By Bloomberg News
Southern California is known for its pristinely maintained beaches. But those perfect ribbons of sand are causing problems for the surrounding ecosystems.
Grooming and filling, primarily intended to beautify the sand for human recreation, is altering the biodiversity of beach ecosystems, according to new research from UC-Santa Barbara’s Marine Science Institute. Heavily trafficked urban beaches had about half as many native insects and crustaceans than reference beaches, the study found. The removal of kelp and seaweed also can be detrimental to species that rely on it for food and shelter, according to lead author Nick Schooler.
The human desire to warp nature for leisure has seriously altered much of California’s southern coastline. An astonishing 67% of the state’s coast could be completely eroded by the end of the century, according to 2017 research. The process is only intensified by human activity, Schooler said, and could worsen as sea levels rise.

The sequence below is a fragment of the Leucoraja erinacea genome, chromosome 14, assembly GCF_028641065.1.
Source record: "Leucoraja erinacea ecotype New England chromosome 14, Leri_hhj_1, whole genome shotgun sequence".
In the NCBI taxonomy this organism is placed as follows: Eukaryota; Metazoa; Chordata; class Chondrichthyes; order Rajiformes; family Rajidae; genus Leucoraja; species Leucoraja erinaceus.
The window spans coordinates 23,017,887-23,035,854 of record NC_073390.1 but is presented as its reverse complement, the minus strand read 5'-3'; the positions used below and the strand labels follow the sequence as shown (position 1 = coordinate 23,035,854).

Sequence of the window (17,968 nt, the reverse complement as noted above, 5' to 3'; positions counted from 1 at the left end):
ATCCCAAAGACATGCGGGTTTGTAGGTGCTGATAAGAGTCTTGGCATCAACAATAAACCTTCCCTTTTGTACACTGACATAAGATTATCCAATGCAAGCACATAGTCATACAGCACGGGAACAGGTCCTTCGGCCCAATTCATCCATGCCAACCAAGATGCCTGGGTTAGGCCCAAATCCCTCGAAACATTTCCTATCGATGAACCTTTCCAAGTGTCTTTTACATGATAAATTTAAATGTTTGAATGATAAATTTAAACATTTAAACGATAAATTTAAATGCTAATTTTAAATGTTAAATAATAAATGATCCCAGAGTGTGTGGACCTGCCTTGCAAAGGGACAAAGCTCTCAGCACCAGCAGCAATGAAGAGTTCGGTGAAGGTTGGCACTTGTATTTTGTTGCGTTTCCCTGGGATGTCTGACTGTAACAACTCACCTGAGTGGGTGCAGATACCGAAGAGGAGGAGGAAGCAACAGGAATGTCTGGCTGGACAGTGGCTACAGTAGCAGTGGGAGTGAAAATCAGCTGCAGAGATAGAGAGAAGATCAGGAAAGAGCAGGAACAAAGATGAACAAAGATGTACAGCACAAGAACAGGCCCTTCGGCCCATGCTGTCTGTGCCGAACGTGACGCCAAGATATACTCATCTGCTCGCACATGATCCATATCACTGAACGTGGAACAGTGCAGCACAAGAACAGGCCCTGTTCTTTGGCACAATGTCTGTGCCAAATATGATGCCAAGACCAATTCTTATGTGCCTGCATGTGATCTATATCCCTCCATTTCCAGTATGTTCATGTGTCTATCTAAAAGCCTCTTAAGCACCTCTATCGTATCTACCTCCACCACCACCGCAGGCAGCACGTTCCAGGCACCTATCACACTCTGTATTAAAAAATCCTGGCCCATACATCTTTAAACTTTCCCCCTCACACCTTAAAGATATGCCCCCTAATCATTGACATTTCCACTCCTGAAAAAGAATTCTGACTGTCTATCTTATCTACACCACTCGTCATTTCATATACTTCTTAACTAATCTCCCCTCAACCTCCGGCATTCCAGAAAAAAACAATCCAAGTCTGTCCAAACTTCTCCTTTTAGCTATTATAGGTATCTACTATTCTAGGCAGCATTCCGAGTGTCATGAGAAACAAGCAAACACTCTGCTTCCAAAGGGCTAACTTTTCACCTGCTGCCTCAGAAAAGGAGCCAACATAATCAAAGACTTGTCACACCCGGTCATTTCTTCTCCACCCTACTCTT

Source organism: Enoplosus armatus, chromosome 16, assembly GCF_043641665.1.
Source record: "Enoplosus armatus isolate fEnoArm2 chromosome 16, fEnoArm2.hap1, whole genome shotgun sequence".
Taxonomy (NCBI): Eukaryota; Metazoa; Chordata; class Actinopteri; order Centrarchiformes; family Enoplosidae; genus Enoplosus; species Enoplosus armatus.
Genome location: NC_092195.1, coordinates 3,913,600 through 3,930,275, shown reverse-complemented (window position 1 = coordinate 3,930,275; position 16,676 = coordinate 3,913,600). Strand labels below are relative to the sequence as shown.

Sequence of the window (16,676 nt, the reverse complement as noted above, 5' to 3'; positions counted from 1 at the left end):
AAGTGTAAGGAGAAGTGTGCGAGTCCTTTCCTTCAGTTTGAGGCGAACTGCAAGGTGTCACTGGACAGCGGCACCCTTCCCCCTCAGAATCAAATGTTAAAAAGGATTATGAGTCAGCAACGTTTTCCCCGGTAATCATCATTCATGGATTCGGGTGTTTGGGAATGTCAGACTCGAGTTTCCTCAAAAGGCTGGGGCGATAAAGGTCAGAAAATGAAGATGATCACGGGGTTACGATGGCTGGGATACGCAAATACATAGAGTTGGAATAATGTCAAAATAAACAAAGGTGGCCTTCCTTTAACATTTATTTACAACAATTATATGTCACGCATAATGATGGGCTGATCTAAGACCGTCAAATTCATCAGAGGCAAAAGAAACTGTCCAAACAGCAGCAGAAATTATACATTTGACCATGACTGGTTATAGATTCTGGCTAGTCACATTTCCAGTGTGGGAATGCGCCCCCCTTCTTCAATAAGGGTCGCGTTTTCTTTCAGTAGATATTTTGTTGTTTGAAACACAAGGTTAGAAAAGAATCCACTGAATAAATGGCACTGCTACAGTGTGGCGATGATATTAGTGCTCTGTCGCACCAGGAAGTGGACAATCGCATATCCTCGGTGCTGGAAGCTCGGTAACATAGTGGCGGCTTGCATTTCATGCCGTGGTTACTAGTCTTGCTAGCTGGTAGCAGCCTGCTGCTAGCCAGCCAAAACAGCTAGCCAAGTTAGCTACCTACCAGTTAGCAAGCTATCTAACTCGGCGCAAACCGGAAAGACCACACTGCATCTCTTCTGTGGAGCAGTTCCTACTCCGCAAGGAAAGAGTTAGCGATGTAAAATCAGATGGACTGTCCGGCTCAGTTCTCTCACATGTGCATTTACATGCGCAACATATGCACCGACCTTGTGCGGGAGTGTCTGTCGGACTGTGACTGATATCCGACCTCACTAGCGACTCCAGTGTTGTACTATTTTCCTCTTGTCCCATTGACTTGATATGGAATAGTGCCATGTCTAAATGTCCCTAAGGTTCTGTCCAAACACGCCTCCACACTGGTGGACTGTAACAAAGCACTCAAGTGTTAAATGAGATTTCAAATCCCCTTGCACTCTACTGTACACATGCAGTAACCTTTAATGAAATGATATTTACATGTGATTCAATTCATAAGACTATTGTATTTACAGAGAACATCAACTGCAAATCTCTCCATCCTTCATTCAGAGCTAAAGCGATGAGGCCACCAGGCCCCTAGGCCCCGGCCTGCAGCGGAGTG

These impacts could contribute to regional losses of biodiversity, degrade ecological stability, resilience and function of these widespread coastal ecosystems, Schooler said.
The research calls for an enhancement and conservation of the unique biodiversity and function of remaining beach ecosystems and more ecologically sensitive management approaches.
“It’s the most intense disturbance of the habitat, more than any agricultural or farming practice that we could think of, and it removes this key subsidy that supports life on beaches,” Schooler said.
Another, more episodic, but major factor that contributed to the decline in species was the size, sorting and coarseness of non-native sediments used to fill urban beaches, a process known as beach filling or nourishment, the research found. The practice “dramatically altered the natural sediment,” Schooler said.
Even the vehicles used to dump the sand are detrimental, crushing and killing animal life on the beach.